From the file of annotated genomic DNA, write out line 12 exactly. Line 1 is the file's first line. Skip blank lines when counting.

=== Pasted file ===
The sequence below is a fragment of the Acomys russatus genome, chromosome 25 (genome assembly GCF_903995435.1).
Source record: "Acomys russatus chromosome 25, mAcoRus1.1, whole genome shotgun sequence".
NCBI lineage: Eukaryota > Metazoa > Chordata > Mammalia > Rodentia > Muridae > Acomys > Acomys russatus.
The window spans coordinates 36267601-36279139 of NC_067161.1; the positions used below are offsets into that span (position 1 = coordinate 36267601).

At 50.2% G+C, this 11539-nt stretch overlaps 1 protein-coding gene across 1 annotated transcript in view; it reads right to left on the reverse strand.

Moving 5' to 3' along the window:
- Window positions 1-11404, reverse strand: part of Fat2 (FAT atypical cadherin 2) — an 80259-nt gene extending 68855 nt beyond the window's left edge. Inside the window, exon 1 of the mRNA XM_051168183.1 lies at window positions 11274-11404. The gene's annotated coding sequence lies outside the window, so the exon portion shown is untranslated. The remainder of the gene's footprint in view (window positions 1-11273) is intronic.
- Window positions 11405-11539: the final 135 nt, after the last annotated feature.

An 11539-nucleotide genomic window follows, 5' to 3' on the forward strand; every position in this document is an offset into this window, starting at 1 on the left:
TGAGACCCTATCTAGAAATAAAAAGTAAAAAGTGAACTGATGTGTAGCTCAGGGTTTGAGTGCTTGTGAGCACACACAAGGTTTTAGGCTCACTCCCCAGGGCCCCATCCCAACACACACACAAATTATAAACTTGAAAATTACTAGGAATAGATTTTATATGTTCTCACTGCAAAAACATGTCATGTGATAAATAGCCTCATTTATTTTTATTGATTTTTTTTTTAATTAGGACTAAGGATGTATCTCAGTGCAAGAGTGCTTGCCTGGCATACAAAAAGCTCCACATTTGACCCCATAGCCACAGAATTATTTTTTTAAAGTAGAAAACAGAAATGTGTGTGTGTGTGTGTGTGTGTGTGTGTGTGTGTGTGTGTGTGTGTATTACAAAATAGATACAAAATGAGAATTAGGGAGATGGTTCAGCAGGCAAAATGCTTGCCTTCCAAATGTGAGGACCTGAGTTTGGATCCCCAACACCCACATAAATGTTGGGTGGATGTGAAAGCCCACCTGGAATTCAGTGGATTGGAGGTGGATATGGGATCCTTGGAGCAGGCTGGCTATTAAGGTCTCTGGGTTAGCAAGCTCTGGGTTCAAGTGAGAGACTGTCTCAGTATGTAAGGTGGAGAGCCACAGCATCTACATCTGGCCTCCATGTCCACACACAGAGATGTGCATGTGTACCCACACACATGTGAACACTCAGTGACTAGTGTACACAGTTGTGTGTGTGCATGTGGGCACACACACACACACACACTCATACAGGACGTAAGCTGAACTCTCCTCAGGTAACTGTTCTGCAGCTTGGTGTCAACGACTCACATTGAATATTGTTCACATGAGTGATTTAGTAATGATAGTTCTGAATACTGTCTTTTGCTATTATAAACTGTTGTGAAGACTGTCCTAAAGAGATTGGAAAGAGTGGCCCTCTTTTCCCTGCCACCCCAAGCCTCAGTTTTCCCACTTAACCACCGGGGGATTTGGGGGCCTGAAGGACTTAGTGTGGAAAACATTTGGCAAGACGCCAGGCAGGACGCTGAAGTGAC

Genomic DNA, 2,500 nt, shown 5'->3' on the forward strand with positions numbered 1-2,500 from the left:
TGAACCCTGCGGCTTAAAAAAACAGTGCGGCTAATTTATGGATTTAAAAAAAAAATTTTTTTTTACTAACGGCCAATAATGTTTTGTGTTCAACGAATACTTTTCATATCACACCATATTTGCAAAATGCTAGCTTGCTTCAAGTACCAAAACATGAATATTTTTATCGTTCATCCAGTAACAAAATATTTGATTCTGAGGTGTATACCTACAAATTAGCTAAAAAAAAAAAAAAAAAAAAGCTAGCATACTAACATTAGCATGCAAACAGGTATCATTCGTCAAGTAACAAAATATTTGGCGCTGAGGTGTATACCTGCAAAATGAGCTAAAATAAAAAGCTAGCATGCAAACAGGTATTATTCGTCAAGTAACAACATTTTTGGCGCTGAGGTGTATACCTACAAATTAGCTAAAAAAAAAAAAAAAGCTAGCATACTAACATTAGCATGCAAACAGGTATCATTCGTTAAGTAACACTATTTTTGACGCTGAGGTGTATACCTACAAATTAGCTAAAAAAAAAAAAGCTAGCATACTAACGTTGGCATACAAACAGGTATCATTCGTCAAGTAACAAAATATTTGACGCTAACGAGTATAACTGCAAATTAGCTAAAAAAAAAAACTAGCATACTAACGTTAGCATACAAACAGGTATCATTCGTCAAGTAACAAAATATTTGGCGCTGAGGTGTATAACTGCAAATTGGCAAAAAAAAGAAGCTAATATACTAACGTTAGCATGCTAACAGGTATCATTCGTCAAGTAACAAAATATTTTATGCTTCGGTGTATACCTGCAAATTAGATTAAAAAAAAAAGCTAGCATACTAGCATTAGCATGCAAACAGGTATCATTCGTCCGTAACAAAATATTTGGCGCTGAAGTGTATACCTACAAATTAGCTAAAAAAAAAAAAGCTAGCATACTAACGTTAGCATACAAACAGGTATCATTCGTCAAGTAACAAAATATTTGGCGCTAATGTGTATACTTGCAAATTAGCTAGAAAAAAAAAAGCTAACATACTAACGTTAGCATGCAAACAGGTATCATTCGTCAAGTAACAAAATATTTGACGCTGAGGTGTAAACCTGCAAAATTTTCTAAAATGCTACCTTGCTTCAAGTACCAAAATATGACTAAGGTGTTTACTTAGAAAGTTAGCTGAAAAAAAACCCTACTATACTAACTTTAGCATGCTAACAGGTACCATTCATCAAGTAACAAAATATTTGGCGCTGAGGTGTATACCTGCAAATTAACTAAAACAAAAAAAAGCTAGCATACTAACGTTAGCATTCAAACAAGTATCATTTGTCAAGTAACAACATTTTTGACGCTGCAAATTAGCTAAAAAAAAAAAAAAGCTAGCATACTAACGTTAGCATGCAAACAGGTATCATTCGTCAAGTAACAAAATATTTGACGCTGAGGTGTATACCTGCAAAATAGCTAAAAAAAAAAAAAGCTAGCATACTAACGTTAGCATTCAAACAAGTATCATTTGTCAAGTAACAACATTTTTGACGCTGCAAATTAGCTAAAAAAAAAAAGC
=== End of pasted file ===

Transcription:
TGAACCCTGCGGCTTAAAAAAACAGTGCGGCTAATTTATGGATTTAAAAAAAAAATTTTTTTTTACTAACGGCCAATAATGTTTTGTGTTCAACGAATACTTTTCATATCACACCATATTTGCAAAATGCTAGCTTGCTTCAAGTACCAAAACATGAATATTTTTATCGTTCATCCAGTAACAAAATATTTGATTCTGAGGTGTATACCTACAAATTAGCTAAAAAAAAAAAAAAAAAAAAGCTAGCATACTAACATTAGCATGCAAACAGGTATCATTCGTCAAGTAACAAAATATTTGGCGCTGAGGTGTATACCTGCAAAATGAGCTAAAATAAAAAGCTAGCATGCAAACAGGTATTATTCGTCAAGTAACAACATTTTTGGCGCTGAGGTGTATACCTACAAATTAGCTAAAAAAAAAAAAAAAGCTAGCATACTAACATTAGCATGCAAACAGGTATCATTCGTTAAGTAACACTATTTTTGACGCTGAGGTGTATACCTACAAATTAGCTAAAAAAAAAAAAGCTAGCATACTAACGTTGGCATACAAACAGGTATCATTCGTCAAGTAACAAAATATTTGACGCTAACGAGTATAACTGCAAATTAGCTAAAAAAAAAAACTAGCATACTAACGTTAGCATACAAACAGGTATCATTCGTCAAGTAACAAAATATTTGGCGCTGAGGTGTATAACTGCAAATTGGCAAAAAAAAGAAGCTAATATACTAACGTTAGCATGCTAACAGGTATCATTCGTCAAGTAACAAAATATTTTATGCTTCGGTGTATACCTGCAAATTAGATTAAAAAAAAAAGCTAGCATACTAGCATTAGCATGCAAACAGGTATCATTCGTCCGTAACAAAATATTTGGCGCTGAAGTGTATACCTACAAATTAGCTAAAAAAAAAAAAGCTAGCATACTAACGTTAGCATACAAACAGGTATCATTCGTCAAGTAACAAAATATTTGGCGCTAATGTGTATACTTGCAAATTAGCTAGAAAAAAAAAAGCTAACATACTAACGTTAGCATGCAAACAGGTATCATTCGTCAAGTAACAAAATATTTGACGCTGAGGTGTAAACCTGCAAAATTTTCTAAAATGCTACCTTGCTTCAAGTACCAAAATATGACTAAGGTGTTTACTTAGAAAGTTAGCTGAAAAAAAACCCTACTATACTAACTTTAGCATGCTAACAGGTACCATTCATCAAGTAACAAAATATTTGGCGCTGAGGTGTATACCTGCAAATTAACTAAAACAAAAAAAAGCTAGCATACTAACGTTAGCATTCAAACAAGTATCATTTGTCAAGTAACAACATTTTTGACGCTGCAAATTAGCTAAAAAAAAAAAAAAGCTAGCATACTAACGTTAGCATGCAAACAGGTATCATTCGTCAAGTAACAAAATATTTGACGCTGAGGTGTATACCTGCAAAATAGCTAAAAAAAAAAAAAGCTAGCATACTAACGTTAGCATTCAAACAAGTATCATTTGTCAAGTAACAACATTTTTGACGCTGCAAATTAGCTAAAAAAAAAAAGC